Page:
According to its website, the Center was founded after Dr. Davidson was challenged by His Holiness, the 14th Dalai Lama, “to apply the rigors of science to study positive qualities of mind” (Center for Investigating Health Minds, 2013). The Center continues to conduct scientific research with the aim of developing mental health training approaches that help people to live happier, healthier lives).

Positive Affect and Optimism

Taking a cue from positive psychology, extensive research over the last 10-15 years has examined the importance of positive psychological attributes in physical well-being. Qualities that help promote psychological well-being (e.g., having meaning and purpose in life, a sense of autonomy, positive emotions, and satisfaction with life) are linked with a range of favorable health outcomes (especially improved cardiovascular health) mainly through their relationships with biological functions and health behaviors (such as diet, physical activity, and sleep quality) (Boehm & Kubzansky, 2012). The quality that has received attention is positive affect, which refers to pleasurable engagement with the environment, such as happiness, joy, enthusiasm, alertness, and excitement (Watson, Clark, & Tellegen, 1988). The characteristics of positive affect, as with negative affect (discussed earlier), can be brief, long-lasting, or trait-like (Pressman & Cohen, 2005). Independent of age, gender, and income, positive affect is associated with greater social connectedness, emotional and practical support, adaptive coping efforts, and lower depression; it is also associated with longevity and favorable physiological functioning (Steptoe, O’Donnell, Marmot, & Wardle, 2008).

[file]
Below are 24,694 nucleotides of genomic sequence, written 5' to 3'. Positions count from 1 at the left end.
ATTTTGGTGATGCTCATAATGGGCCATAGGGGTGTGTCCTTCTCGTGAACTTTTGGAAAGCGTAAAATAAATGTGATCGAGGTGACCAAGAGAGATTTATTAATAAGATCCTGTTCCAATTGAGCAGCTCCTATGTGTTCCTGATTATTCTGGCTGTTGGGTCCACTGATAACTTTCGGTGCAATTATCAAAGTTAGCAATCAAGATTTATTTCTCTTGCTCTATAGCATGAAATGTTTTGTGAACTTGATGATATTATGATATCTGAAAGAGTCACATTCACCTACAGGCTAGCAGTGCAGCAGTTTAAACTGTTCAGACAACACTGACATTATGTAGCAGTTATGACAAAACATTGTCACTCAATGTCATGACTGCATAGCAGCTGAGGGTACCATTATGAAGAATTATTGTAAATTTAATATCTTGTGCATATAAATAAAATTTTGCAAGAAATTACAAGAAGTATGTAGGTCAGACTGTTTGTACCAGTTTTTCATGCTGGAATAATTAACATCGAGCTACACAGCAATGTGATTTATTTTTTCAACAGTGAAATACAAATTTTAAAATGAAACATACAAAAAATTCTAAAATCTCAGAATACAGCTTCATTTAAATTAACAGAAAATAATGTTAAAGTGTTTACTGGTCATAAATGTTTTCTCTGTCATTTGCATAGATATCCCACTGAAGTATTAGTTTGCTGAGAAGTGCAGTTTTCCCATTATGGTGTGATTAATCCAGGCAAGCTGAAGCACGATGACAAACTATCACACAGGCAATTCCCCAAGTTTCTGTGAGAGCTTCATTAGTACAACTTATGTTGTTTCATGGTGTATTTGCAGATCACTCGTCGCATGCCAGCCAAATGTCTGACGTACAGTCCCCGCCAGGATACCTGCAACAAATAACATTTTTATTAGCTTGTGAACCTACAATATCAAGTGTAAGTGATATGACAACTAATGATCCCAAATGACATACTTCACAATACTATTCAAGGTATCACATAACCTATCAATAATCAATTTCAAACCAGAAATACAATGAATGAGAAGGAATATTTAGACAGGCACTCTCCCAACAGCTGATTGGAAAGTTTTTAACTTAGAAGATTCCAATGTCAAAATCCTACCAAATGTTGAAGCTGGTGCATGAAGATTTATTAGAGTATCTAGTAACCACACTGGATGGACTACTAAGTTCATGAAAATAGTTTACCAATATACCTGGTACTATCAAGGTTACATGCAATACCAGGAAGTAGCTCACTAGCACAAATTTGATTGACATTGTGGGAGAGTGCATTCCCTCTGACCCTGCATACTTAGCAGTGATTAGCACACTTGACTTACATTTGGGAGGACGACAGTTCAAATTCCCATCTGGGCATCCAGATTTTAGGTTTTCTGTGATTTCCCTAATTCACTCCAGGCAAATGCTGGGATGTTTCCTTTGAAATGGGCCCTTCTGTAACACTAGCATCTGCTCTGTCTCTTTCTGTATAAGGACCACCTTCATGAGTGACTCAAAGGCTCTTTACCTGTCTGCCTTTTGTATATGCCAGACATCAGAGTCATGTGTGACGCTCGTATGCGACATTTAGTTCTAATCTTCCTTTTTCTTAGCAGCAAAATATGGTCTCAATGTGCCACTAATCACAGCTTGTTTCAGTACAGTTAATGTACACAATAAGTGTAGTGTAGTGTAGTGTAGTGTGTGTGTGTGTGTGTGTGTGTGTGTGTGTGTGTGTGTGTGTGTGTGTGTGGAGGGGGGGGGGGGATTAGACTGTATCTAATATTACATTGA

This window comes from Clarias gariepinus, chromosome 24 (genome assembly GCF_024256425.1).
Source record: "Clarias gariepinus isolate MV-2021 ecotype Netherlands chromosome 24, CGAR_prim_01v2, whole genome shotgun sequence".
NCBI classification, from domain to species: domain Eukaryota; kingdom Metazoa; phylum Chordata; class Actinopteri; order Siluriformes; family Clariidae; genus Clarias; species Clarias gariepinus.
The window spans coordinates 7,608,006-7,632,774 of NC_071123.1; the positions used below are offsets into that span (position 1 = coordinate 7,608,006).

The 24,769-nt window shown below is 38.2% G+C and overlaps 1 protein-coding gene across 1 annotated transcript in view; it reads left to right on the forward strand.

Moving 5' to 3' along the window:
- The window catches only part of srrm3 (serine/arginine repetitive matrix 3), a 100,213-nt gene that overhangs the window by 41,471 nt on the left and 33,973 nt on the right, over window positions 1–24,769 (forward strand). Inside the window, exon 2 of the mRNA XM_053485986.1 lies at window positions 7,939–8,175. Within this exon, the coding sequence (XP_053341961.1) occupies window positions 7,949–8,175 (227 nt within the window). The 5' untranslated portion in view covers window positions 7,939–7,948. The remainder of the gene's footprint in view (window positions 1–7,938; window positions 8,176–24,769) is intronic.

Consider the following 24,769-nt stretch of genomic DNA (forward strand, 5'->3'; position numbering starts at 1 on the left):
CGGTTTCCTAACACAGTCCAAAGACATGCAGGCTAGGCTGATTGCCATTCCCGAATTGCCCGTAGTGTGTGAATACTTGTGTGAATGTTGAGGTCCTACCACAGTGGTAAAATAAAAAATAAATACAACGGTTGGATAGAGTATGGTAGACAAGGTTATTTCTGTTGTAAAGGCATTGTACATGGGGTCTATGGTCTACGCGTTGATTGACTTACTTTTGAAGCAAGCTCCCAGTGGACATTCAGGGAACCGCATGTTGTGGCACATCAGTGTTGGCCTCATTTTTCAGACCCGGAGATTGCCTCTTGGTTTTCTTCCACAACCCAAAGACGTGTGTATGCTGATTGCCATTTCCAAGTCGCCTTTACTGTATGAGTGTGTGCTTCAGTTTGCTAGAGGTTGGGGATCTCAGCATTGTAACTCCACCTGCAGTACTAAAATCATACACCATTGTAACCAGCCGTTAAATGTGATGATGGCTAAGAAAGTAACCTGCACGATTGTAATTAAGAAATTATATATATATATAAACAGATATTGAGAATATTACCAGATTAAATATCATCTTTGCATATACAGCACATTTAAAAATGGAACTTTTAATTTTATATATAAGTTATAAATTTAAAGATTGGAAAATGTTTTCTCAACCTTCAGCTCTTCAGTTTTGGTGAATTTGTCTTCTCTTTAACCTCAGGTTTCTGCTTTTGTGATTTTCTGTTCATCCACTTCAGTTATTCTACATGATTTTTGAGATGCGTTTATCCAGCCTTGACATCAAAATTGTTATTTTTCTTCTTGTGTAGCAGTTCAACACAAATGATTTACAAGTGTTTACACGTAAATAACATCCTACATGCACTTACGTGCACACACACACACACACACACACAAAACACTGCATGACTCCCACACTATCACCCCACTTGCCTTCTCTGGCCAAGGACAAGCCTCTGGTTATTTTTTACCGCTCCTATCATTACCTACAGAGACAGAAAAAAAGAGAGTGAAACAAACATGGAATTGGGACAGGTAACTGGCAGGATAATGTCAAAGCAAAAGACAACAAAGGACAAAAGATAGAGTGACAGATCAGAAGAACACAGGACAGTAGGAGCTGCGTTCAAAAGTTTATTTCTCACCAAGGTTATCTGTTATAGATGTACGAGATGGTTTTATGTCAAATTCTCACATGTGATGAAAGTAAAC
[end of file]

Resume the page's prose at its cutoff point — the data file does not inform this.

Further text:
Positive affect also serves as a protective factor against heart disease. In a 10-year study of Nova Scotians, the rate of heart disease was 22% lower for each one-point increase on the measure of positive affect, from 1 (no positive affect expressed) to 5 (extreme positive affect) (Davidson, Mostofsky, & Whang, 2010). In terms of our health, the expression, “don’t worry, be happy” is helpful advice indeed. There has also been much work suggesting that optimism—the general tendency to look on the bright side of things—is also a significant predictor of positive health outcomes.

Although positive affect and optimism are related in some ways, they are not the same (Pressman & Cohen, 2005). Whereas positive affect is mostly concerned with positive feeling states, optimism has been regarded as a generalized tendency to expect that good things will happen (Chang, 2001). It has also been conceptualized as a tendency to view life’s stressors and difficulties as temporary and external to oneself (Peterson & Steen, 2002). Numerous studies over the years have consistently shown that optimism is linked to longevity, healthier behaviors, fewer postsurgical complications, better immune functioning among men with prostate cancer, and better treatment adherence (Rasmussen & Wallio, 2008). Further, optimistic people report fewer physical symptoms, less pain, better physical functioning, and are less likely to be rehospitalized following heart surgery (Rasmussen, Scheier, & Greenhouse, 2009).